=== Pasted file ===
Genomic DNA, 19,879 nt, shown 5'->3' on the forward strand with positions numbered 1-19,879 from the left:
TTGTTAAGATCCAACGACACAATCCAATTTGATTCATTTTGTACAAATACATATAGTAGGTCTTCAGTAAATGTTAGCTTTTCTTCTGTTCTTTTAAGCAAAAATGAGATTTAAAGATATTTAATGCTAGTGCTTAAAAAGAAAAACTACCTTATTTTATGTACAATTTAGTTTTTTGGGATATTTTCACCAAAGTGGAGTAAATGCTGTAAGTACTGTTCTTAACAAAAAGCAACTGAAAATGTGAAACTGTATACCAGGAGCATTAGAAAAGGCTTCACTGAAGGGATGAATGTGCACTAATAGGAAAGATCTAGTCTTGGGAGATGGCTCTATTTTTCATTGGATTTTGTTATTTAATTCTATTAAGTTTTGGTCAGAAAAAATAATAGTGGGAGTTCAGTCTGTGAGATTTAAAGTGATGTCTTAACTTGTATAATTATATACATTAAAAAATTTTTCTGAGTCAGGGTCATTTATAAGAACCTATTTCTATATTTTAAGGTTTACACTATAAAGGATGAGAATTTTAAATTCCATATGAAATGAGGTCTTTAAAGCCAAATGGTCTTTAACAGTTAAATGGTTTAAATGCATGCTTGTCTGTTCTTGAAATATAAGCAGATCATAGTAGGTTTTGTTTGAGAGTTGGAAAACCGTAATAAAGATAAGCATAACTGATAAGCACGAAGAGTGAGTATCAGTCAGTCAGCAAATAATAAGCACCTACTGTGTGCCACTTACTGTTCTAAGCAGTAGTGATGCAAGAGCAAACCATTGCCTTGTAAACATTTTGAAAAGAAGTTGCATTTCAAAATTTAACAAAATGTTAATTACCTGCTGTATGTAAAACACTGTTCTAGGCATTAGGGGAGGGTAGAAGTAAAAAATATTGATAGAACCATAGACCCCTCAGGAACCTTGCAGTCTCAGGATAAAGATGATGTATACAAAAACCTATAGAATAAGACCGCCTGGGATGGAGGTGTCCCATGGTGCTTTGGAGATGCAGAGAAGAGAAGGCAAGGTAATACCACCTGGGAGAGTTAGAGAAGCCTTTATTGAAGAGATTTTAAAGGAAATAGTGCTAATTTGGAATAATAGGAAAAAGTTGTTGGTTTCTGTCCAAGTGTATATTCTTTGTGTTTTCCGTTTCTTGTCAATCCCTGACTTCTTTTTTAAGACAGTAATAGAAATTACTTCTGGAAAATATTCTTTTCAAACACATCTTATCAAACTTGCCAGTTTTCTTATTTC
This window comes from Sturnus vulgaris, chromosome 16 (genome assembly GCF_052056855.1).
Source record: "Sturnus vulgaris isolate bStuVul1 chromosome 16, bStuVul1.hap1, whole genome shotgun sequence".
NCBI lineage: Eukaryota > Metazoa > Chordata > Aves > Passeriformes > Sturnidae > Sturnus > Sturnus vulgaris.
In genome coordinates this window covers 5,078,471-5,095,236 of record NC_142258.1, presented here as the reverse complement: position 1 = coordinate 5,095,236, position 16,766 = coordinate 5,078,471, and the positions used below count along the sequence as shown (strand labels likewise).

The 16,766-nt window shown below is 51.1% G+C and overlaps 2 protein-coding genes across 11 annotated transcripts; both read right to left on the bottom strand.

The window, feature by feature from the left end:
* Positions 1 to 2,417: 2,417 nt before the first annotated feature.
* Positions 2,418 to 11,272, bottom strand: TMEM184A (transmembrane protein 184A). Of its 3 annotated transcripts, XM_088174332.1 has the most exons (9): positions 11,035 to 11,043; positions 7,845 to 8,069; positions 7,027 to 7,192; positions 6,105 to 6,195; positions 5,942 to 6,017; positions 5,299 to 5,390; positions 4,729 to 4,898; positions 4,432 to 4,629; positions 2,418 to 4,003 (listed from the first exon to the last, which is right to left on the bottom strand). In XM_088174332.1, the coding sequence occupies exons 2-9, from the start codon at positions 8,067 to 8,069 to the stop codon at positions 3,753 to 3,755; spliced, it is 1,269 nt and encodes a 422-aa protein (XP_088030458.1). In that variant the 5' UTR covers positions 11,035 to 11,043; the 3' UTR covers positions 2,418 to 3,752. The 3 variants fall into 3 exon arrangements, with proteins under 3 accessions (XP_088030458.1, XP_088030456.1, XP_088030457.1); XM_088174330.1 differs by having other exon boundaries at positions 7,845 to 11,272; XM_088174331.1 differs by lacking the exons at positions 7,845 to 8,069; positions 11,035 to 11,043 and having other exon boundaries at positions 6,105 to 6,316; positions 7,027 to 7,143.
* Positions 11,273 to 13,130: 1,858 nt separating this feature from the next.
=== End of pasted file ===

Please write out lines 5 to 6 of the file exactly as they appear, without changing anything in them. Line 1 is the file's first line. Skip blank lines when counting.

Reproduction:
NCBI lineage: Eukaryota > Metazoa > Chordata > Aves > Passeriformes > Sturnidae > Sturnus > Sturnus vulgaris.
In genome coordinates this window covers 5,078,471-5,095,236 of record NC_142258.1, presented here as the reverse complement: position 1 = coordinate 5,095,236, position 16,766 = coordinate 5,078,471, and the positions used below count along the sequence as shown (strand labels likewise).